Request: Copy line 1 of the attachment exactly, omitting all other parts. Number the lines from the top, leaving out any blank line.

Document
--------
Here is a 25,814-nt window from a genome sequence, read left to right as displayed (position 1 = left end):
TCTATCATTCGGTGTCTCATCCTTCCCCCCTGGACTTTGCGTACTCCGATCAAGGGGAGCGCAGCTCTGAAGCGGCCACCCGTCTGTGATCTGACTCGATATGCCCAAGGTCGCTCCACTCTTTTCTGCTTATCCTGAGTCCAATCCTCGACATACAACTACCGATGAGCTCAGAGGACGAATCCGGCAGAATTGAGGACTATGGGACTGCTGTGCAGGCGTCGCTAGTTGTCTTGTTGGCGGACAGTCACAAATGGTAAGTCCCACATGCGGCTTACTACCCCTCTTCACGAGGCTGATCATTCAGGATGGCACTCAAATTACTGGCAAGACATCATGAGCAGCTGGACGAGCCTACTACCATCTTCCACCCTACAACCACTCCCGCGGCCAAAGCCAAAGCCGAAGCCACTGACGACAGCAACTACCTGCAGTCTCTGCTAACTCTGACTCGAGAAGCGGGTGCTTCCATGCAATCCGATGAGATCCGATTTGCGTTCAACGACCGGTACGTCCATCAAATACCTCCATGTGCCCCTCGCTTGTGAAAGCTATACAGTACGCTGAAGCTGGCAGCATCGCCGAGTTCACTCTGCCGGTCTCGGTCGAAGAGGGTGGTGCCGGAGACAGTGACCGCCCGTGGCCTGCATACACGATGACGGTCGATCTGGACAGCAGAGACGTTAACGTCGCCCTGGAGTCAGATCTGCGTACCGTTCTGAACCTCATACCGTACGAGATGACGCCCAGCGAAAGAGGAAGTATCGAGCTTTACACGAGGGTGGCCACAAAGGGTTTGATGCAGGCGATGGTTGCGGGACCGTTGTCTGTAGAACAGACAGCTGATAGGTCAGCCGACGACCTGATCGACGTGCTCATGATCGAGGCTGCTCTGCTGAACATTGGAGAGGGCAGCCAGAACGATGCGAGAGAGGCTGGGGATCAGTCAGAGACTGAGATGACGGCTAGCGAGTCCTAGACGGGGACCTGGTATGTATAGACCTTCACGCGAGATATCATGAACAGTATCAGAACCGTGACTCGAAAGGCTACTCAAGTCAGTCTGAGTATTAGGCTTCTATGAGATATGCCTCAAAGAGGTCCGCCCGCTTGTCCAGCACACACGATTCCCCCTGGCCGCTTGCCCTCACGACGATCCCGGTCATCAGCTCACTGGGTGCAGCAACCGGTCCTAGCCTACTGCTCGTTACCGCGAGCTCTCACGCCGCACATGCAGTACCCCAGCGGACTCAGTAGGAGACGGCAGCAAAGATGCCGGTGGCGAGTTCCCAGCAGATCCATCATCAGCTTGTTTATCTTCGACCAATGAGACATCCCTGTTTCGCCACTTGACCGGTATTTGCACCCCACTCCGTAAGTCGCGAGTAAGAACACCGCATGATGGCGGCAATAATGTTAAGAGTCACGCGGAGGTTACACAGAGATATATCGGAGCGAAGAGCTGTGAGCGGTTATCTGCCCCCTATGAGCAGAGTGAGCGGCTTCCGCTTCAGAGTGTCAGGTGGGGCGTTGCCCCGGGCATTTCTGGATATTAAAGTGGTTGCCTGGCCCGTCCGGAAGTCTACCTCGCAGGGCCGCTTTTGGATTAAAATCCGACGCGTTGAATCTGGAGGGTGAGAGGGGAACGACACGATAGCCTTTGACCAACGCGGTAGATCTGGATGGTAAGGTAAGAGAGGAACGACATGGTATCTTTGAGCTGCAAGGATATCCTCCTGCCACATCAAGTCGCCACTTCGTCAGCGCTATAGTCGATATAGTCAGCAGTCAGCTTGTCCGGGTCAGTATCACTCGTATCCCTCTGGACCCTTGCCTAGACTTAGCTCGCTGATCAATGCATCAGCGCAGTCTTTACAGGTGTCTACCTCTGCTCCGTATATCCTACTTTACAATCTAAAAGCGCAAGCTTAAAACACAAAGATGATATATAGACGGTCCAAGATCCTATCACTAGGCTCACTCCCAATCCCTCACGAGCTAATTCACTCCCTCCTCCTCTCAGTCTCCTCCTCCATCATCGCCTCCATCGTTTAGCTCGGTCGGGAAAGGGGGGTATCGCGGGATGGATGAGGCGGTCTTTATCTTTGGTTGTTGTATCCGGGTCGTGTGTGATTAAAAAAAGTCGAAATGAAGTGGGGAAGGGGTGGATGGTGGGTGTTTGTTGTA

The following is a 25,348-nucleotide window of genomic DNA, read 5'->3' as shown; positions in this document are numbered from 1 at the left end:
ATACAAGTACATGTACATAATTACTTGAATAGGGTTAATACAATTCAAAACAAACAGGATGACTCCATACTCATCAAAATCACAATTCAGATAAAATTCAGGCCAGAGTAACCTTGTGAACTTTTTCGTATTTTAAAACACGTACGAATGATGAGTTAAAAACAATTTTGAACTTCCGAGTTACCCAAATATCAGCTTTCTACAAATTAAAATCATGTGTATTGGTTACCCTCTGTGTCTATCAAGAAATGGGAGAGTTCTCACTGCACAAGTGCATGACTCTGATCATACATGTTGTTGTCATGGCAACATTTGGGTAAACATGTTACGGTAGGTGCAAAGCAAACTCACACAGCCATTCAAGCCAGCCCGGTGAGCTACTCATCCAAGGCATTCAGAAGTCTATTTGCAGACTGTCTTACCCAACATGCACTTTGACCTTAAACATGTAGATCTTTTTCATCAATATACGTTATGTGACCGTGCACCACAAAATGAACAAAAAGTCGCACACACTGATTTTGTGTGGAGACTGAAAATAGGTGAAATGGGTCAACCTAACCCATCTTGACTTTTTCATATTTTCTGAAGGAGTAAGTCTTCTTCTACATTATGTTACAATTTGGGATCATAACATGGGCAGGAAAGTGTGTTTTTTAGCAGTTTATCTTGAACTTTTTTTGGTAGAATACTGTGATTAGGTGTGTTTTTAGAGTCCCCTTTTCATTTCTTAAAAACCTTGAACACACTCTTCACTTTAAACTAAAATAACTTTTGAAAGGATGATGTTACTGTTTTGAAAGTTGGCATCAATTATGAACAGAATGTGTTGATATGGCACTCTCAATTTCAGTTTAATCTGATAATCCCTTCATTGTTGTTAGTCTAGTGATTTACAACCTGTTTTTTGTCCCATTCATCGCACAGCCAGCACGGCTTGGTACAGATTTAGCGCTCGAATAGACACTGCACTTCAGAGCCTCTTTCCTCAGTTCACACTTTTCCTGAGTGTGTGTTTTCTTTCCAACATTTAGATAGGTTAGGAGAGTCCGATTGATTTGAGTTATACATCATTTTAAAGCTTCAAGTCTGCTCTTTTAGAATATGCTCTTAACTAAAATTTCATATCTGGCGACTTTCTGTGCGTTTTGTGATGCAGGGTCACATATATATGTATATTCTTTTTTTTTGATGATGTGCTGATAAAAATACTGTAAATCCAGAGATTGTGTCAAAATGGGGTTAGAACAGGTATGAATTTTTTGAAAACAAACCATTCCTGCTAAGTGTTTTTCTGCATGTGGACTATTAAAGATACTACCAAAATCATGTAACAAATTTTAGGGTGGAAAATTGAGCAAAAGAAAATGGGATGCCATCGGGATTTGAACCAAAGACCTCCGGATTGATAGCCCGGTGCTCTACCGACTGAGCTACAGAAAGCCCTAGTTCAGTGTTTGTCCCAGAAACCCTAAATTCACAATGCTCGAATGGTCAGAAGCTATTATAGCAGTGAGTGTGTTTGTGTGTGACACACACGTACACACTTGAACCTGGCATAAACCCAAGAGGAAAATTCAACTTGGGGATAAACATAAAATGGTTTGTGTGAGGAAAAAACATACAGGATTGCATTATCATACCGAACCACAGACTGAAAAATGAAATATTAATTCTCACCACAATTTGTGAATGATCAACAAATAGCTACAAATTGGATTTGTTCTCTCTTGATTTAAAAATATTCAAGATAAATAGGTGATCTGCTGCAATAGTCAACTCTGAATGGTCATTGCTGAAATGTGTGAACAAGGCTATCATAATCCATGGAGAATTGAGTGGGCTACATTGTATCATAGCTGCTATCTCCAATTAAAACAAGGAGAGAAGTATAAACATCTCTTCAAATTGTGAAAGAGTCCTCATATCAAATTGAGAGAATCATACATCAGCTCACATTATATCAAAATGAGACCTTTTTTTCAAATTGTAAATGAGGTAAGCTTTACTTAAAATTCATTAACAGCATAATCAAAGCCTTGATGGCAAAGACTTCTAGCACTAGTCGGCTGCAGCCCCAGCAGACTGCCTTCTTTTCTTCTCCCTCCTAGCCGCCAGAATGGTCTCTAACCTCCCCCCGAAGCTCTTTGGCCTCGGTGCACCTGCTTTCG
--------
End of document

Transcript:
Here is a 25,814-nt window from a genome sequence, read left to right as displayed (position 1 = left end):